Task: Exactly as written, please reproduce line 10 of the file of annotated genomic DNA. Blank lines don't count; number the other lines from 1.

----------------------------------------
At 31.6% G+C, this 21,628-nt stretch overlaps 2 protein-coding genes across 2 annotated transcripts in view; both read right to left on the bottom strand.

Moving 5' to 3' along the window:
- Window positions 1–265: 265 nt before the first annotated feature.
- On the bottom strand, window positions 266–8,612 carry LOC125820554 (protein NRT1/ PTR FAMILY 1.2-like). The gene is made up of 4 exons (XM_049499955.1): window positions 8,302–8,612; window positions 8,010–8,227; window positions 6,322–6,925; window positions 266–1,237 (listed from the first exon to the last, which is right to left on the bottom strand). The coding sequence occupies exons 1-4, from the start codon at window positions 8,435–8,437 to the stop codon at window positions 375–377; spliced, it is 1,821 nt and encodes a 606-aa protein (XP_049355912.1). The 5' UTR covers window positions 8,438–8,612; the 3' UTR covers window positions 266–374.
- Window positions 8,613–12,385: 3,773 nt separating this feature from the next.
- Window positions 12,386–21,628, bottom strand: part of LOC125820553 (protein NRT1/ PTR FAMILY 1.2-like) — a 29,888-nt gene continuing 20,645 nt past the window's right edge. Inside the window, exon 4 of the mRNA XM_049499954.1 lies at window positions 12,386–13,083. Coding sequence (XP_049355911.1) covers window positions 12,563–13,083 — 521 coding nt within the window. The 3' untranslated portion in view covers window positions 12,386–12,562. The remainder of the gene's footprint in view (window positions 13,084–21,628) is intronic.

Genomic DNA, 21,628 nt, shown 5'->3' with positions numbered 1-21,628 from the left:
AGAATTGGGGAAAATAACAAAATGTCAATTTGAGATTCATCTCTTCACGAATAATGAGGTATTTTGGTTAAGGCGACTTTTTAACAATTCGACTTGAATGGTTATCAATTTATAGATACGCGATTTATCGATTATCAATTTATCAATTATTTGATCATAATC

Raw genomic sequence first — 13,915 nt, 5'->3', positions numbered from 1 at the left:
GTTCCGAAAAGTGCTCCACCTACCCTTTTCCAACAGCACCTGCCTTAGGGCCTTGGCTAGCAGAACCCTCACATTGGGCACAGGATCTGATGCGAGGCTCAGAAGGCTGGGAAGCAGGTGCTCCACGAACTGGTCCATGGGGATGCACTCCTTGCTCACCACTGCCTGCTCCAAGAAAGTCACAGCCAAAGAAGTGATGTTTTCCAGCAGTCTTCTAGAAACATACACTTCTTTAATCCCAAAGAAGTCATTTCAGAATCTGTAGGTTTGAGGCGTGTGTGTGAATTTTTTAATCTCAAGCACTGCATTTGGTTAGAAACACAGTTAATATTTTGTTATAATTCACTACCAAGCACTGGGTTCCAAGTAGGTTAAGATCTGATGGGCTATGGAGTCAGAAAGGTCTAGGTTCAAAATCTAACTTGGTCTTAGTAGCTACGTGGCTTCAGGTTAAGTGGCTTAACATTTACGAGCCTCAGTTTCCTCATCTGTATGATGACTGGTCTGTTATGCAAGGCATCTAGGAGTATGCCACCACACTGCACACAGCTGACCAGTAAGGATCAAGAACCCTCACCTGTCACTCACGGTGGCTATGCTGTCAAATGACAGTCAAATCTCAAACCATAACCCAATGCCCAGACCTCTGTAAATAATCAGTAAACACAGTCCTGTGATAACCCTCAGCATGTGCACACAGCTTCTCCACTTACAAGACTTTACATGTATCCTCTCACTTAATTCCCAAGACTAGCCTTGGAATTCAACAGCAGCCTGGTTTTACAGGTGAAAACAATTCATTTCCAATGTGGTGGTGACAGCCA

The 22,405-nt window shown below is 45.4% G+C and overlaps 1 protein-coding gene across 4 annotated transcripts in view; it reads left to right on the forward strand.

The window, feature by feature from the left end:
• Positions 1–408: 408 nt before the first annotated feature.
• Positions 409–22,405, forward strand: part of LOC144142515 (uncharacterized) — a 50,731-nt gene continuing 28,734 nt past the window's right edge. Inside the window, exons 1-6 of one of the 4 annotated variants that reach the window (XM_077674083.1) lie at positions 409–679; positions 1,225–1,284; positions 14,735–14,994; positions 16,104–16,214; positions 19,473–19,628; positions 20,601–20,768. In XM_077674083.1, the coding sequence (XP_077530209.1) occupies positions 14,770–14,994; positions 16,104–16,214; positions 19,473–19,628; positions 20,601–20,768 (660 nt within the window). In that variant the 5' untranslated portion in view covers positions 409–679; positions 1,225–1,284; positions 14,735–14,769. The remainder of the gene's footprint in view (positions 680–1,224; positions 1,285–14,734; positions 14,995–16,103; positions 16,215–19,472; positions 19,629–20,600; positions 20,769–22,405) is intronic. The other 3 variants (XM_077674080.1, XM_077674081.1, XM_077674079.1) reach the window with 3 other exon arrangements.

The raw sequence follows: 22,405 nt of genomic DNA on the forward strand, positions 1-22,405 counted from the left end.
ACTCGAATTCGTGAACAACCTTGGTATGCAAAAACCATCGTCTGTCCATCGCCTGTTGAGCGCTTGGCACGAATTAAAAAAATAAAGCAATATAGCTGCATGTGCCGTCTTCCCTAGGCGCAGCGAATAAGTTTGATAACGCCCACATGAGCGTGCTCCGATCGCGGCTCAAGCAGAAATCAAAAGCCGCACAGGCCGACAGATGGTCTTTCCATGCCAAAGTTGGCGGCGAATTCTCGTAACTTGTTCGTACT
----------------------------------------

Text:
GTTCCGAAAAGTGCTCCACCTACCCTTTTCCAACAGCACCTGCCTTAGGGCCTTGGCTAGCAGAACCCTCACATTGGGCACAGGATCTGATGCGAGGCTCAGAAGGCTGGGAAGCAGGTGCTCCACGAACTGGTCCATGGGGATGCACTCCTTGCTCACCACTGCCTGCTCCAAGAAAGTCACAGCCAAAGAAGTGATGTTTTCCAGCAGTCTTCTAGAAACATACACTTCTTTAATCCCAAAGAAGTCATTTCAGAATCTGTAGGTTTGAGGCGTGTGTGTGAATTTTTTAATCTCAAGCACTGCATTTGGTTAGAAACACAGTTAATATTTTGTTATAATTCACTACCAAGCACTGGGTTCCAAGTAGGTTAAGATCTGATGGGCTATGGAGTCAGAAAGGTCTAGGTTCAAAATCTAACTTGGTCTTAGTAGCTACGTGGCTTCAGGTTAAGTGGCTTAACATTTACGAGCCTCAGTTTCCTCATCTGTATGATGACTGGTCTGTTATGCAAGGCATCTAGGAGTATGCCACCACACTGCACACAGCTGACCAGTAAGGATCAAGAACCCTCACCTGTCACTCACGGTGGCTATGCTGTCAAATGACAGTCAAATCTCAAACCATAACCCAATGCCCAGACCTCTGTAAATAATCAGTAAACACAGTCCTGTGATAACCCTCAGCATGTGCACACAGCTTCTCCACTTACAAGACTTTACATGTATCCTCTCACTTAATTCCCAAGACTAGCCTTGGAATTCAACAGCAGCCTGGTTTTACAGGTGAAAACAATTCATTTCCAATGTGGTGGTGACAGCCA